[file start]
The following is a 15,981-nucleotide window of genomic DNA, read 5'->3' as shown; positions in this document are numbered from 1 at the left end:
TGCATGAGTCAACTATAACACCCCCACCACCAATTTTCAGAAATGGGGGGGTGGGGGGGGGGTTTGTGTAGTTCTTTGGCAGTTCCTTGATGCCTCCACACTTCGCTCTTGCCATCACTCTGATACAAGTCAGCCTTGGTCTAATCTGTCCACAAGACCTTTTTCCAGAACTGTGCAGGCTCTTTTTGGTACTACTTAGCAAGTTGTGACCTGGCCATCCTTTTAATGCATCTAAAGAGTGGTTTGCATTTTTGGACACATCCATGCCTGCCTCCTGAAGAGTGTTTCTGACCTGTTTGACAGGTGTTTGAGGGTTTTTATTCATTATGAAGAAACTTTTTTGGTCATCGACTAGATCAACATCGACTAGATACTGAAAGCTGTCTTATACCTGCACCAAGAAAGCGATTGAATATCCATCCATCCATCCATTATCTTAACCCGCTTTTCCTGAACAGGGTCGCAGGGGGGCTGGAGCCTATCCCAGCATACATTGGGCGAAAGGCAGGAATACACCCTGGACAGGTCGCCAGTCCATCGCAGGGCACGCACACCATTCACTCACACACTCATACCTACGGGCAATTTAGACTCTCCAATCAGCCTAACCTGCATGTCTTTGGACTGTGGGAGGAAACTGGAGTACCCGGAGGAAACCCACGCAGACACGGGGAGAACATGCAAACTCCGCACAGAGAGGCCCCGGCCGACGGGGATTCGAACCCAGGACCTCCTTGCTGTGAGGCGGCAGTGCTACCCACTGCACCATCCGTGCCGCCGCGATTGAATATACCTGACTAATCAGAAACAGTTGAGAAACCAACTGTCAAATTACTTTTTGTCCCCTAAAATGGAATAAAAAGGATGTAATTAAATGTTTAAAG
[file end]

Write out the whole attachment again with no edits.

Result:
The following is a 15,981-nucleotide window of genomic DNA, read 5'->3' as shown; positions in this document are numbered from 1 at the left end:
TGCATGAGTCAACTATAACACCCCCACCACCAATTTTCAGAAATGGGGGGGTGGGGGGGGGGTTTGTGTAGTTCTTTGGCAGTTCCTTGATGCCTCCACACTTCGCTCTTGCCATCACTCTGATACAAGTCAGCCTTGGTCTAATCTGTCCACAAGACCTTTTTCCAGAACTGTGCAGGCTCTTTTTGGTACTACTTAGCAAGTTGTGACCTGGCCATCCTTTTAATGCATCTAAAGAGTGGTTTGCATTTTTGGACACATCCATGCCTGCCTCCTGAAGAGTGTTTCTGACCTGTTTGACAGGTGTTTGAGGGTTTTTATTCATTATGAAGAAACTTTTTTGGTCATCGACTAGATCAACATCGACTAGATACTGAAAGCTGTCTTATACCTGCACCAAGAAAGCGATTGAATATCCATCCATCCATCCATTATCTTAACCCGCTTTTCCTGAACAGGGTCGCAGGGGGGCTGGAGCCTATCCCAGCATACATTGGGCGAAAGGCAGGAATACACCCTGGACAGGTCGCCAGTCCATCGCAGGGCACGCACACCATTCACTCACACACTCATACCTACGGGCAATTTAGACTCTCCAATCAGCCTAACCTGCATGTCTTTGGACTGTGGGAGGAAACTGGAGTACCCGGAGGAAACCCACGCAGACACGGGGAGAACATGCAAACTCCGCACAGAGAGGCCCCGGCCGACGGGGATTCGAACCCAGGACCTCCTTGCTGTGAGGCGGCAGTGCTACCCACTGCACCATCCGTGCCGCCGCGATTGAATATACCTGACTAATCAGAAACAGTTGAGAAACCAACTGTCAAATTACTTTTTGTCCCCTAAAATGGAATAAAAAGGATGTAATTAAATGTTTAAAG